Antichamber Hands-on PAX Prime 2012 Preview -- Yeah, It's Still Pretty PhenomenalBy Jake Gaskill - Posted Sep 07, 2012
You’ve heard people say it far too often, but when it comes to Antichamber, you really do have to experience it for your yourself. Only then will you truly understand why its garnered such praise and attention over the past few years. The stark corridors punctuated by splashes of vibrant colors--or darkened hallways lined only with the faintest of white lights carving away the darkness in two long strips along the walls and floor--give the game a haunting yet inviting feel, not unlike Portal, which it understandably gets compared to quite a bit.
Of course, the game’s visual style is only half of the overall experience. The sound design is just as minimalist and just as effective when it comes to setting the mood, as it blends a seemingly endless variety of sound effects--the patter of falling rain, a dog’s distant bark, etc.--and melodies that float in and out of your head as if you were passing through a cloud. As a result , there were times when I genuinely couldn’t remember if I had heard a particular sound or melody or I had just imagined it.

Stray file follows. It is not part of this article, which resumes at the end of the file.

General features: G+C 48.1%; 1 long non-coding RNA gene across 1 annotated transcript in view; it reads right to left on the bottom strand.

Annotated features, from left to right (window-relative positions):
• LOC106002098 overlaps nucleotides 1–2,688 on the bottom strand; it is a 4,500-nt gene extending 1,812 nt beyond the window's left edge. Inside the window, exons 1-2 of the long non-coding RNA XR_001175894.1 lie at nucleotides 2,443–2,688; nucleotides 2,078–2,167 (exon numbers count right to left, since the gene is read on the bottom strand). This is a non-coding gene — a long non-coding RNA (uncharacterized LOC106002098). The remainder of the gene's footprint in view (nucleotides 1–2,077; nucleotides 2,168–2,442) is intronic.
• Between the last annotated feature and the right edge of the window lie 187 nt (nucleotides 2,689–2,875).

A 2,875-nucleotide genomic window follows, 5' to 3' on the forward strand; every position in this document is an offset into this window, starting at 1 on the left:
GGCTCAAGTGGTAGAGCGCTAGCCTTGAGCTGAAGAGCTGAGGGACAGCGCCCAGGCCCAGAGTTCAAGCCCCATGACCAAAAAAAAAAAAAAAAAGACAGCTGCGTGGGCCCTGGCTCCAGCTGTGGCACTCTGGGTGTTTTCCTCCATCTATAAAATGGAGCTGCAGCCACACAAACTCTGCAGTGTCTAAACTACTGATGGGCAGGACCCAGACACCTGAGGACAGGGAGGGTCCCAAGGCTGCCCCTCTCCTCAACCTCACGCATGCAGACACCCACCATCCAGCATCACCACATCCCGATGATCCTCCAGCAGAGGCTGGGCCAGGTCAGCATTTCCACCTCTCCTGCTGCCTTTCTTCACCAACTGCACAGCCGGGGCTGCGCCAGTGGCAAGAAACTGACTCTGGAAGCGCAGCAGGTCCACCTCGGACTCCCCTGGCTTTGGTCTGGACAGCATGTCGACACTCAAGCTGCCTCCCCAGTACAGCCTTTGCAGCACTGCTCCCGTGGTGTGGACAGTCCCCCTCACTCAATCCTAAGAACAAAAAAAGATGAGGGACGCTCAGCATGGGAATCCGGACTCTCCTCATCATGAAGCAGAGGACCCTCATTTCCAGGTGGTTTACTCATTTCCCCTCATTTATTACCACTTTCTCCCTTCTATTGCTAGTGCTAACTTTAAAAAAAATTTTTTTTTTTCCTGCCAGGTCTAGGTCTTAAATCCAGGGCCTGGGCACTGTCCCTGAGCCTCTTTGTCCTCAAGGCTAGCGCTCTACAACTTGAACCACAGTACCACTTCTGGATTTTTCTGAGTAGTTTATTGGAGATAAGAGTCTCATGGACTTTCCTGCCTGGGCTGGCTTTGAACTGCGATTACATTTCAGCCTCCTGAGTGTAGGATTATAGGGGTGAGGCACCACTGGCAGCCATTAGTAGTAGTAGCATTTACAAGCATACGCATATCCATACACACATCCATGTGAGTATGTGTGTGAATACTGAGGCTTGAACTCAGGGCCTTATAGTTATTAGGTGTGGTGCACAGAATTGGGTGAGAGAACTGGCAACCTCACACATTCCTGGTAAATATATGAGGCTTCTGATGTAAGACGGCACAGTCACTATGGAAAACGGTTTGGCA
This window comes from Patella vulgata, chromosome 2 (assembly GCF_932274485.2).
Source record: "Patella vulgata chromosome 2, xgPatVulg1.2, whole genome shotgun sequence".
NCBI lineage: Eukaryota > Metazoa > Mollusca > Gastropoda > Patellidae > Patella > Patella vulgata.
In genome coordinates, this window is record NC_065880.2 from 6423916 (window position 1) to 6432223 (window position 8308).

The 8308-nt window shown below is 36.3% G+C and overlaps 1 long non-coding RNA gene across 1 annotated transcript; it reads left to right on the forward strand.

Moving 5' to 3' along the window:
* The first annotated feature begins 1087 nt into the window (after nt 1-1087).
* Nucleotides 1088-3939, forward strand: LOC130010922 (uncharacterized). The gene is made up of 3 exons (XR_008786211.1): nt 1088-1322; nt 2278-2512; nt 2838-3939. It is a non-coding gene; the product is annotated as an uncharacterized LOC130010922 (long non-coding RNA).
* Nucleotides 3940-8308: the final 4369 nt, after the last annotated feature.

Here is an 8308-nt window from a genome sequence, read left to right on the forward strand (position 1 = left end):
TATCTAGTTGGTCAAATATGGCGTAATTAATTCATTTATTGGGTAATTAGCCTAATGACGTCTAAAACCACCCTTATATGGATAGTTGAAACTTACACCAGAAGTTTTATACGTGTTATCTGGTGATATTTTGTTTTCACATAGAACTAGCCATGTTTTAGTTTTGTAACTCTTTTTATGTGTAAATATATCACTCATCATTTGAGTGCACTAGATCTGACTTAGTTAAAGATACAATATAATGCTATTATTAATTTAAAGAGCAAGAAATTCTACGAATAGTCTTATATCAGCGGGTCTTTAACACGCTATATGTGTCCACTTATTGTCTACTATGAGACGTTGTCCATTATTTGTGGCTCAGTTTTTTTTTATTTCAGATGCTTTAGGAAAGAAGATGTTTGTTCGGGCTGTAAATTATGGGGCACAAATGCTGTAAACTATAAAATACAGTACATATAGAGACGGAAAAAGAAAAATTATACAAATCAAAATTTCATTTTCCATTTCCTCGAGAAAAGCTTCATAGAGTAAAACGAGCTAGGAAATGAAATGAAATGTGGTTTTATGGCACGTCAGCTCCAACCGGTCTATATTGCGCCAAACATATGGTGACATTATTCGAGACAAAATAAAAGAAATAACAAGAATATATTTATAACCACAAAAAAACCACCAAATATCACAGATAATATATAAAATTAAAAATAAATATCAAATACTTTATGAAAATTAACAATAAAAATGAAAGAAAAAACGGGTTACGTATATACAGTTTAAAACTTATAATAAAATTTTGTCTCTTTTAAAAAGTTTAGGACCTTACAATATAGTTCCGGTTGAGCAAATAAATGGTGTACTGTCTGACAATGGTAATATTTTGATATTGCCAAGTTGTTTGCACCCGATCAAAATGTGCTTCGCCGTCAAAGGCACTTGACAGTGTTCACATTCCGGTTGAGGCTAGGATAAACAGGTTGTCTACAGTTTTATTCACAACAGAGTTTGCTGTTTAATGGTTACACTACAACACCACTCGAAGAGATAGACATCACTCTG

The sounds are just so delicately intertwined with the exploration, that it’s easy to forget what’s real and what’s not. This sort of “living dream” feel appears to permeate the entire Antichamber experience. At least, that was my impressions based on playing the first 40 minutes of the game at PAX Prime 2012.
But the game’s overall dreamlike quality owes everything to its puzzles, which is actually a little misleading, since the entire experience is one giant puzzle that you are trying to solve piece by piece and step by step. The briliance comes from the way these challenges blend together and how they force you to not just think about the puzzle pieces in front of you but to question the way in which you are thinking about those pieces in the first place.
For example, one of the first scenarios you encounter in the game is a pair of stairs, one leading up and one leading down. No matter which staircase you choose, you end up circling around a hallway and find yourself in front of the staircases again. This loop will continue forever if you keep walking forward. However, if after you use the stairs you turn around and backtrack, you will see an entirely new hallway, and you’ll be able to proceed to the next area.
Screwing with the player’s expectations, perceptions, and sense of control are at the core of what Antichamber appears to be all about. I’ll refrain from spoiling any of the other challenges I encountered, because surprise is one of the game’s crowning achievements. Let’s just say it’s no wonder Antichamber has wracked up so many design awards, and has so many people clamoring to get their hands on the finished product.
Rest assured, you will not want for mind-bending and smile-inducing experiences when Antichamber (finally!) lands on Steam later this year.